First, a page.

Rabbis Without Borders
Rabbis Without Borders is a dynamic forum for exploring contemporary issues in the Jewish world and beyond. Written by rabbis of different denominations, viewpoints, and parts of the country, Rabbis Without Borders is a project of Clal – The National Jewish Center for Learning and Leadership.
As a rabbi of an innovative global organization, it is important for me not just to be in my office but to also be on the road learning from others. That means I try to attend a handful of conferences each year—and today I’m a first-time attendee at the Jewish Federation of North America’s General Assembly, known in shorthand as “the GA.” It’s a conference for volunteer and professional leaders of Jewish Federations and those with an interest in Jewish philanthropy.
At events like this, my hopes are that I will make connections to new friends and colleagues, that I will learn some new tools, that I will leave with just as many questions as answers, and that I will have a sense of optimism about what is possible in the Jewish community.
When I was flipping through the list of sessions, I realized there are two ways to view them, one more positive than the other.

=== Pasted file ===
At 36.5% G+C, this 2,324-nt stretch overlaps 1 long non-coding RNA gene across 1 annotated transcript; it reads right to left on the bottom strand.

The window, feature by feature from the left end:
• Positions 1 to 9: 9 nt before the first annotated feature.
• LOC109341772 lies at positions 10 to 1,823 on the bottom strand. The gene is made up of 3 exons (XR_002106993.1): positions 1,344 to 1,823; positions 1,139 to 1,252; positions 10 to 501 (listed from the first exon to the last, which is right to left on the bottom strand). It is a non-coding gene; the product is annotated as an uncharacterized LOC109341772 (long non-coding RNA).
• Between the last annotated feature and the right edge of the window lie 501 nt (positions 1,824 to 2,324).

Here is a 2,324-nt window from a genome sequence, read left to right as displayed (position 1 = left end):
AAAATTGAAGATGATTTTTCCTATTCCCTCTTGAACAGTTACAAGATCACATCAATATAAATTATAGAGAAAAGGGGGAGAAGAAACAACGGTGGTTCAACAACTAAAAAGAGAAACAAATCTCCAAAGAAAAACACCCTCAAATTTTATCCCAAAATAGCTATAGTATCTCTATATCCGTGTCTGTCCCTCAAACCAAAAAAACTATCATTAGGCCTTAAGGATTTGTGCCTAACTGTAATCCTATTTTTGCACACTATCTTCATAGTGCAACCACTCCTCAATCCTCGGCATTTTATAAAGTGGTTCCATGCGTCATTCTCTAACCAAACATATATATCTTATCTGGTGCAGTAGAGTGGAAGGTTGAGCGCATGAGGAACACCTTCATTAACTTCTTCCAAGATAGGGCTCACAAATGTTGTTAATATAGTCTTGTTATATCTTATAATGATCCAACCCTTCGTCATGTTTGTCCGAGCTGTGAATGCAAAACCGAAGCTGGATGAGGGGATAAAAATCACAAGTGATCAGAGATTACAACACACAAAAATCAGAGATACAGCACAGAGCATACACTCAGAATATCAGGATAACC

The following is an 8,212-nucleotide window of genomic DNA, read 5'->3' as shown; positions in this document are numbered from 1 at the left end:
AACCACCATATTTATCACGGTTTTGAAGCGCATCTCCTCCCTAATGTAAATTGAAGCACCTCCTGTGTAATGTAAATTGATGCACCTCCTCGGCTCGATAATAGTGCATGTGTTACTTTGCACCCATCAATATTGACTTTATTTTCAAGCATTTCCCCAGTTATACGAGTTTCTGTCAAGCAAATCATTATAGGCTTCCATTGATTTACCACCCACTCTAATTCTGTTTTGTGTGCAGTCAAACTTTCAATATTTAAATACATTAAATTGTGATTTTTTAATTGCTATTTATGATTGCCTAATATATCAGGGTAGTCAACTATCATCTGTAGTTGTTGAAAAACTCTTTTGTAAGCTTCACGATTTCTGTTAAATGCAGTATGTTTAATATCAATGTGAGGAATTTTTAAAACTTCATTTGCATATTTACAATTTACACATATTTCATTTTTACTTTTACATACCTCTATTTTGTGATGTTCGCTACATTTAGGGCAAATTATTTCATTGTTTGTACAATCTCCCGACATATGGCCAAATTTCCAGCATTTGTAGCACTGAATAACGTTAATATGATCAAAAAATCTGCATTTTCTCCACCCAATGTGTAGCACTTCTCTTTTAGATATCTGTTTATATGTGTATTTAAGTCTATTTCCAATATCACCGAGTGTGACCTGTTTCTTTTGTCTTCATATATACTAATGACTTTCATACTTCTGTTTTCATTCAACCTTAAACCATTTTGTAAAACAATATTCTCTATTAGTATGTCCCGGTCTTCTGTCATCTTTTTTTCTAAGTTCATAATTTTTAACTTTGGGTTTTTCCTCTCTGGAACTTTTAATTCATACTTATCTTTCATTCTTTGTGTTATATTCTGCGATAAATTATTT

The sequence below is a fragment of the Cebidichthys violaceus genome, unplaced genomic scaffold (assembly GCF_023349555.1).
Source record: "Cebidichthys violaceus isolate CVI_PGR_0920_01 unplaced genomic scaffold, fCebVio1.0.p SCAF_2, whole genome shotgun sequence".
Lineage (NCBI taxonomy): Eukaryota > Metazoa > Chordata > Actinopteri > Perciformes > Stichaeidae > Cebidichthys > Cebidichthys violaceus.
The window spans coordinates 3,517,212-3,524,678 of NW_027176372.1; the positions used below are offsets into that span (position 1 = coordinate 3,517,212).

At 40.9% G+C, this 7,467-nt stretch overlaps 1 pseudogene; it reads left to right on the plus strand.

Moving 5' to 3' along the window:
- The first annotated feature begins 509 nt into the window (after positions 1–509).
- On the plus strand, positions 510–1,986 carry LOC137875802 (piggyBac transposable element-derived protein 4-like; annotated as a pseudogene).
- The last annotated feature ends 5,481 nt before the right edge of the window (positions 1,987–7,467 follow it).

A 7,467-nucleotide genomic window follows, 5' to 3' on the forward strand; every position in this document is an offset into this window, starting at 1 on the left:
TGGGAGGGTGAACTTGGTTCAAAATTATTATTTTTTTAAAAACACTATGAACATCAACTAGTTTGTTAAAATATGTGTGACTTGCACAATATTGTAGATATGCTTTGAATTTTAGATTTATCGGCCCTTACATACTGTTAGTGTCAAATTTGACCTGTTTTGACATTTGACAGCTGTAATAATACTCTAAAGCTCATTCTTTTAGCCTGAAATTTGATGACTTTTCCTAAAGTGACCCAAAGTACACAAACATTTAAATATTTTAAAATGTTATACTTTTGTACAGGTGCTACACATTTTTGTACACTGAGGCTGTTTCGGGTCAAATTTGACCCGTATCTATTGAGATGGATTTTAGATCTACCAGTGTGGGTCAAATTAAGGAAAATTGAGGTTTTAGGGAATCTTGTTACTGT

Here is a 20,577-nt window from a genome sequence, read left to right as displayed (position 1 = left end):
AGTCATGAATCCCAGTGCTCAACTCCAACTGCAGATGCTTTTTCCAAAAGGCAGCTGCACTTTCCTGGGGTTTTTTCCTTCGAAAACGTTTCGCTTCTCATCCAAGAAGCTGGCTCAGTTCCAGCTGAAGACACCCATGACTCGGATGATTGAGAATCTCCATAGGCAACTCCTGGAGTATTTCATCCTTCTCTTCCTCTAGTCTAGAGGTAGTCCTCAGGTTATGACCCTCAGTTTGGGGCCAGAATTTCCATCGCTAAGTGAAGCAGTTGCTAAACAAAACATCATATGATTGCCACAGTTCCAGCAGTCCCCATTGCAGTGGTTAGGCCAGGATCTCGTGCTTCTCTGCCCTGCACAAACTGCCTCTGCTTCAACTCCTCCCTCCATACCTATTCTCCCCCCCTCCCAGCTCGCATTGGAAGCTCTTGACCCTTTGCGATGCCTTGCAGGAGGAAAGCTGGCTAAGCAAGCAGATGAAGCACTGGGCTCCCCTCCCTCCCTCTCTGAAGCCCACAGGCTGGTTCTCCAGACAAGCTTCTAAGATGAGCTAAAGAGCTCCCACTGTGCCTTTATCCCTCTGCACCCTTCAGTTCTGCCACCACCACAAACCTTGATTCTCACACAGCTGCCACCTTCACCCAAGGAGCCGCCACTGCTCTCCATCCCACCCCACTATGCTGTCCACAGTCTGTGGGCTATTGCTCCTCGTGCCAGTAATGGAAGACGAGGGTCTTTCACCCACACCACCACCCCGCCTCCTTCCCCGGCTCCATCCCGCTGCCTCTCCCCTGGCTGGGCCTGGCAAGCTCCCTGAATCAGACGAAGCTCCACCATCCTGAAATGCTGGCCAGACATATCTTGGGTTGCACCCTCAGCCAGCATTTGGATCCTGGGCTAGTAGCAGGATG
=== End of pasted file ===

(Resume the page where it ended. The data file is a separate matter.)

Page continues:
There’s a long-standing tradition that Jewish telegrams were easy to recognize because they would say simply, “letter to follow. Begin worrying.” And, it is easy to read through a list of session topics at a conference like this, and to begin panicking: How will we fundraise? What will Israel’s future look like? How will we engage teens/young adults/aging adults/interfaith families/fill-in-the-blank? What will we do about rising anti-Semitism in Europe? How do we balance collectivism and individualism? Is Jewish education working or not?
Some people answer those questions with doom-and-gloom answers. But I don’t think that’s what this conference is about (otherwise I wouldn’t be here!). Conferences like this work when those in the room confront the realities of Jewish life and then figure out how to embrace opportunities for what could be rather than bemoan what is.
While there is some truth that worrying is part of the Jewish historical experience, it is also the case that celebration has long been an affirmation of a positive Jewish identity. We are a people of happiness and joy, laughter and humor. We are a people of hope.
Rabbi Lord Jonathan Sacks, a speaker at this conference, once said that “Judaism is humanity’s faith in the future tense; the Jewish voice is the voice of inextinguishable hope.”
Being at a conference with thousands of people who care about Jewish life and want to celebrate it – this gives me much hope. My telegram (now a tweet) from my time at the GA will say: email to follow, no need to worry—we are a people of hope.
To watch my Rosh Hashanah sermon on which this blog post is loosely based, please click here.
Like this post? Get the latest in MyJewishLearning’s weekly blogs newsletter.
Pronounced: roshe hah-SHAH-nah, also roshe ha-shah-NAH, Origin: Hebrew, the Jewish new year.